“I’m the one who always covered up my thorny-rough patches with the smooth everything-is-all-right exterior. I have trouble letting people see the real me because I’m afraid they won’t like the real me.” (The quote and the following reflections flow from Day 6 In The Pursuit of Love).
The problem is that those thorns started to rip apart my insides. It’s like buying a “perfect” apple and cutting into it and finding it is riddled with bruises. I worked very hard for most of my life, at not hurting anyone else’s feelings, even at the expense of my own. I judged their well-being to be more important than my own. There comes a point where those thorny bits had carved out so much of the real me – that when I tried to go back to the mischievous little kid who once giggled joyously – there was little left of what once was.
No matter how badly an apple has decayed – it only takes one seed planted in fertile soil to bring the apple back to its full potential. This is what I found for myself. No matter how far I strayed from my true path, I always carry a seed of my true self with me. I just needed better conditions to grow and thrive.
This was perhaps my greatest epiphany of my year of blogging about love — I don’t need to fix all the bruised parts of myself. I don’t fix a bruised apple. I put the bruised parts on the compost pile. I only keep the parts that are vibrant and alive.
However, the bruised and broken parts of me served a purpose. They showed me what I do NOT want for my life. I can either focus on fixing what I do not like about my life or expand what I love. What I love is PEACE. My problem was I approached people and situations from the bruised parts of me and this never brought peace.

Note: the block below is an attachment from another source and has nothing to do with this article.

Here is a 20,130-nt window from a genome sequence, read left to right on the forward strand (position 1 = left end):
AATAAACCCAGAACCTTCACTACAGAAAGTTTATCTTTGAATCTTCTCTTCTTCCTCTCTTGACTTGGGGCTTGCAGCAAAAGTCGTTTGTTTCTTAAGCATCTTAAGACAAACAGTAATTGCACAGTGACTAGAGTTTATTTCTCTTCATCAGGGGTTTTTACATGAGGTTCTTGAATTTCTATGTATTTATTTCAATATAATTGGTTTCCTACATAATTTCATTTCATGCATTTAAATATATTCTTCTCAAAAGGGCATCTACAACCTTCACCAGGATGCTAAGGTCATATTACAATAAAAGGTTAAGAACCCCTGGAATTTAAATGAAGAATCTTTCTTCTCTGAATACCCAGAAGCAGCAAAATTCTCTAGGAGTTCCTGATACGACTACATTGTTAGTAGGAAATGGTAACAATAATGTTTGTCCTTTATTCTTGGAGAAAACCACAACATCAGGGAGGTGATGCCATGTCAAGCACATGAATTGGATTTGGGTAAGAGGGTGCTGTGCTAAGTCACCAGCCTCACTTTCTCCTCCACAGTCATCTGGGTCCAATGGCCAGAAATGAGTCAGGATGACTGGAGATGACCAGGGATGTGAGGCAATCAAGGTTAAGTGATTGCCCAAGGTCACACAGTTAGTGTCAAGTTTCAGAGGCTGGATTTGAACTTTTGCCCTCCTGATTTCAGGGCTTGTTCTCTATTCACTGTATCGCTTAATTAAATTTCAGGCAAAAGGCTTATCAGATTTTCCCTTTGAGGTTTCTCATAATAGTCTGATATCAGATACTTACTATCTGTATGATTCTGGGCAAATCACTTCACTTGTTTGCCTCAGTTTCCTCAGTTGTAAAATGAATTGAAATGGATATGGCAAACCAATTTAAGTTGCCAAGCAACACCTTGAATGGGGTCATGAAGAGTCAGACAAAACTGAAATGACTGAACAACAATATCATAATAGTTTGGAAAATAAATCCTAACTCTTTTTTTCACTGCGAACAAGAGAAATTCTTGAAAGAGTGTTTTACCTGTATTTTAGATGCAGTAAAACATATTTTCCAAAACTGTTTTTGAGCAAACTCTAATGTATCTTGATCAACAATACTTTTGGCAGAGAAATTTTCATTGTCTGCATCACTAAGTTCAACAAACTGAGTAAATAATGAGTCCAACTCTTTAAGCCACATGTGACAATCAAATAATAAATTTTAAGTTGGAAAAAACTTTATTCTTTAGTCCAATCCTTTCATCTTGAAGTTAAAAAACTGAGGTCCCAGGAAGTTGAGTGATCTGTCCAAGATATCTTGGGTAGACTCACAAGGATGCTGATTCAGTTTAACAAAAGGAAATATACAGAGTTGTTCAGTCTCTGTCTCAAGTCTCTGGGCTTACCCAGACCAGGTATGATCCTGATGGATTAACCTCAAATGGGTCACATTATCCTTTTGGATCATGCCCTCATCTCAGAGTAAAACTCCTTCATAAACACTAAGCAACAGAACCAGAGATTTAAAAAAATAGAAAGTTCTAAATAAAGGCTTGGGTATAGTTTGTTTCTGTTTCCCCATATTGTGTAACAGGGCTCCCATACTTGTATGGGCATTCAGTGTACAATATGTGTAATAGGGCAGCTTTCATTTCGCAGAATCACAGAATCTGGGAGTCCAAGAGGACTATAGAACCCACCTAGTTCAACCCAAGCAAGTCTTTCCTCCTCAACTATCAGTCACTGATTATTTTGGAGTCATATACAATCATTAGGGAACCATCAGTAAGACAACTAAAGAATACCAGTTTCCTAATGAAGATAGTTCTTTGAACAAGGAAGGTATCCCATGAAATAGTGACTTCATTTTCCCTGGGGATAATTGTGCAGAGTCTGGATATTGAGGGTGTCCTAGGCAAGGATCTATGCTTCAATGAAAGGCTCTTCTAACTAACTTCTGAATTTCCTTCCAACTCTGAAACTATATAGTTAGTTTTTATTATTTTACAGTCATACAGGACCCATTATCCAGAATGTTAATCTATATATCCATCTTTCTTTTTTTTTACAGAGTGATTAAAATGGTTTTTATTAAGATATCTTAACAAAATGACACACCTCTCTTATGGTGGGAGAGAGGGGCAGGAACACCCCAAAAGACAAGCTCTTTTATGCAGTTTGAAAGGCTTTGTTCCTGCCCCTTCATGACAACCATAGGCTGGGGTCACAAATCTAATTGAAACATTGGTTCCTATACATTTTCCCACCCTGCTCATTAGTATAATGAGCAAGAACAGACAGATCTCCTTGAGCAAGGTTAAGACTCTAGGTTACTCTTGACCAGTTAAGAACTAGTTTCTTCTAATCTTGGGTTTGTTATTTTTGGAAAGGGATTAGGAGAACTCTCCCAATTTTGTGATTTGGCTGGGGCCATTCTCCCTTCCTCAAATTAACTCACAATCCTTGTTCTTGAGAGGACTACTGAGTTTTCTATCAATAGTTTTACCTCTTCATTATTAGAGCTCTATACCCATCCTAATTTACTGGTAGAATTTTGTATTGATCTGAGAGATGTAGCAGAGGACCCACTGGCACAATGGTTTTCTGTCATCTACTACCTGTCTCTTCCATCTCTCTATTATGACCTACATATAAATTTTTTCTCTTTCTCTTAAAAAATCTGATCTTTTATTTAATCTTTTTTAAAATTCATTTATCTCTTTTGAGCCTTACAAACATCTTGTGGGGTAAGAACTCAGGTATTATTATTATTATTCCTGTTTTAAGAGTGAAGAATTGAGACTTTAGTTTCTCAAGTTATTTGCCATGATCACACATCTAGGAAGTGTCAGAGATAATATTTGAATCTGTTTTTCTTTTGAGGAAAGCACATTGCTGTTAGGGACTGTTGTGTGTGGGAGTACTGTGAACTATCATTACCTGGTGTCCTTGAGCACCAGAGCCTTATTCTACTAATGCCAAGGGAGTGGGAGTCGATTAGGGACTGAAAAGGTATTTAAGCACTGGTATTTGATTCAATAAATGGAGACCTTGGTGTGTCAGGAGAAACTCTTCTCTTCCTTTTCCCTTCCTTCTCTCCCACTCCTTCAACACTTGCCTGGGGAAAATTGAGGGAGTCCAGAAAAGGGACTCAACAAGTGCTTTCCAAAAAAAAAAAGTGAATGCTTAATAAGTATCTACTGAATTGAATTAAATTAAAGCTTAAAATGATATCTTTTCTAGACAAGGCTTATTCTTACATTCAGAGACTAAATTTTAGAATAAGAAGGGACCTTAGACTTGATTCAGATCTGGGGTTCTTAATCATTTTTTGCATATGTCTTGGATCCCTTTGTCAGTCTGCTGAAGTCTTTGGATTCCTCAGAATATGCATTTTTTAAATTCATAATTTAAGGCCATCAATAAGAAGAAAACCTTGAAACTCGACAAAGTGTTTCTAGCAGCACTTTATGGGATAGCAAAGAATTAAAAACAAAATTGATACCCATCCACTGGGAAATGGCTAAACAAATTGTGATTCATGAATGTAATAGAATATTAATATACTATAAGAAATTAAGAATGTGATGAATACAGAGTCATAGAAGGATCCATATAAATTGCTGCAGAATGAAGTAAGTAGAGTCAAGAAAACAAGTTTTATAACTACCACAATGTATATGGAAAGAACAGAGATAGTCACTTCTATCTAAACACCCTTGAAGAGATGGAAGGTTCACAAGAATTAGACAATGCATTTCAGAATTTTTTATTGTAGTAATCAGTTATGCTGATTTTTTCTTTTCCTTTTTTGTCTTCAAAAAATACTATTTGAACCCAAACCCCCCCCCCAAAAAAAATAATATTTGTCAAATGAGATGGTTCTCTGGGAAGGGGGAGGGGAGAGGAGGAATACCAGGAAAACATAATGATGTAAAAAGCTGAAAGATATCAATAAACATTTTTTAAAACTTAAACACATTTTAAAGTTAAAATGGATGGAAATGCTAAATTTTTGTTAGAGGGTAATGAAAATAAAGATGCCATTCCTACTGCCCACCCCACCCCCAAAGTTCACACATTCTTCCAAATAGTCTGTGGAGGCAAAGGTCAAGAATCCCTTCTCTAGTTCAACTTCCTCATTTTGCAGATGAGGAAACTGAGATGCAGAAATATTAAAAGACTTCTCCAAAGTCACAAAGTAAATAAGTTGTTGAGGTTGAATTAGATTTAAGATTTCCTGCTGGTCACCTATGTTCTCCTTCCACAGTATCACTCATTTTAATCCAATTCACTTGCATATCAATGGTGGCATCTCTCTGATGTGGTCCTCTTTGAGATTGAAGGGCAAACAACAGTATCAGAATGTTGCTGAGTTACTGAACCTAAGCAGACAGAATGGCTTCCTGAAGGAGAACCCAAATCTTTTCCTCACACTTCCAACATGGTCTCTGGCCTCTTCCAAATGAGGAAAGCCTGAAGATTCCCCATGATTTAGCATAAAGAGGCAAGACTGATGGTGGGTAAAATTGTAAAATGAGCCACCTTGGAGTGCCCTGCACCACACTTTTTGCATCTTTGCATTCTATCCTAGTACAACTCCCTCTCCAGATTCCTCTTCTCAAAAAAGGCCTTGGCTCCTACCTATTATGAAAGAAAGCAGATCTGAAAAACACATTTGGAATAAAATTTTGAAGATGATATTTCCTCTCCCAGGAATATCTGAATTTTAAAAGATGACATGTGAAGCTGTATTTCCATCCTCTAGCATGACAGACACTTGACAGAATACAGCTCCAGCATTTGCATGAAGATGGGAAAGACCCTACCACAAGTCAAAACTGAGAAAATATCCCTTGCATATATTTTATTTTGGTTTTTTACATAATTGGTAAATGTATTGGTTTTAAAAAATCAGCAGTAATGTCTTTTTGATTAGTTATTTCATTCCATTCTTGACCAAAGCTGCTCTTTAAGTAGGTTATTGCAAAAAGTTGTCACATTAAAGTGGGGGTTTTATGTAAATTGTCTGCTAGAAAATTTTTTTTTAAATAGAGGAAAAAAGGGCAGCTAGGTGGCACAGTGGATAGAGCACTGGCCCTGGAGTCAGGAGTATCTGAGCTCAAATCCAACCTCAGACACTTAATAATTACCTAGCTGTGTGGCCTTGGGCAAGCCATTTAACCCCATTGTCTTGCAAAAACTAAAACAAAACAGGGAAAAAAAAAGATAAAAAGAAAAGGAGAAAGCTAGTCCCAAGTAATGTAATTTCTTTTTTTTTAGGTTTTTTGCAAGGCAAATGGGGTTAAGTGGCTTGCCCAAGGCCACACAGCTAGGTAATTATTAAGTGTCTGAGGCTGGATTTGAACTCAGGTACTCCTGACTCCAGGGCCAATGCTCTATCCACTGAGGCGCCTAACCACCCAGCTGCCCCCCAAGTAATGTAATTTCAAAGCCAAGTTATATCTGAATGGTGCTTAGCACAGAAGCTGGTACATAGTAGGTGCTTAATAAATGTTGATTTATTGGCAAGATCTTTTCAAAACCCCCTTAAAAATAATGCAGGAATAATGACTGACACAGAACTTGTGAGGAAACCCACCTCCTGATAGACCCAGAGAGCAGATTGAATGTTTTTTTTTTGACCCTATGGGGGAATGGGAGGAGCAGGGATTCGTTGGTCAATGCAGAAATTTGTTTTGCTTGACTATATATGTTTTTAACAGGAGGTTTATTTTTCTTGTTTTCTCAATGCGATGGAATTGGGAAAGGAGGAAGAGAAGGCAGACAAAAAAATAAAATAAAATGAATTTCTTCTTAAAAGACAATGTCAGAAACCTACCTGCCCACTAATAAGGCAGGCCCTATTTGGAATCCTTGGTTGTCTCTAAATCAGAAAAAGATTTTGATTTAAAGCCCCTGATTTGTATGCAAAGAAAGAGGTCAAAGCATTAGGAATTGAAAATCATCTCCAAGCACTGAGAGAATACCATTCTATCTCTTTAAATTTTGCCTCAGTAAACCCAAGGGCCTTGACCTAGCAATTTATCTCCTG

The other day someone decided to tell me how terrible my hair looks — frizzy and too long etc. Although this may have been a true fact — my first response was to shrink a bit inside. I was in public when this was said and I felt as if I should hide. Then I went into non-peace mode and started to justify how I had tried a new shampoo… And then I found my peace. My peaceful response: “I’m only accepting compliments today.” Only one of us was at peace at that moment but I had planted the seed that I am not responsible for everyone else’s thorny bits. After I made my declaration, I did indeed receive many compliments (not about my hair but who cares) and I had a joyous night.
I now understand what Gandhi means in this quote: “If we could change ourselves, the tendencies in the world would also change. As man changes his own nature, so does the attitude of the world change towards him…. We need not wait to see what others do.”
Today, I laugh at my faults as I toss them on the compost pile and I am only accepting compliments.
When you feel someone is criticizing you — how do you respond?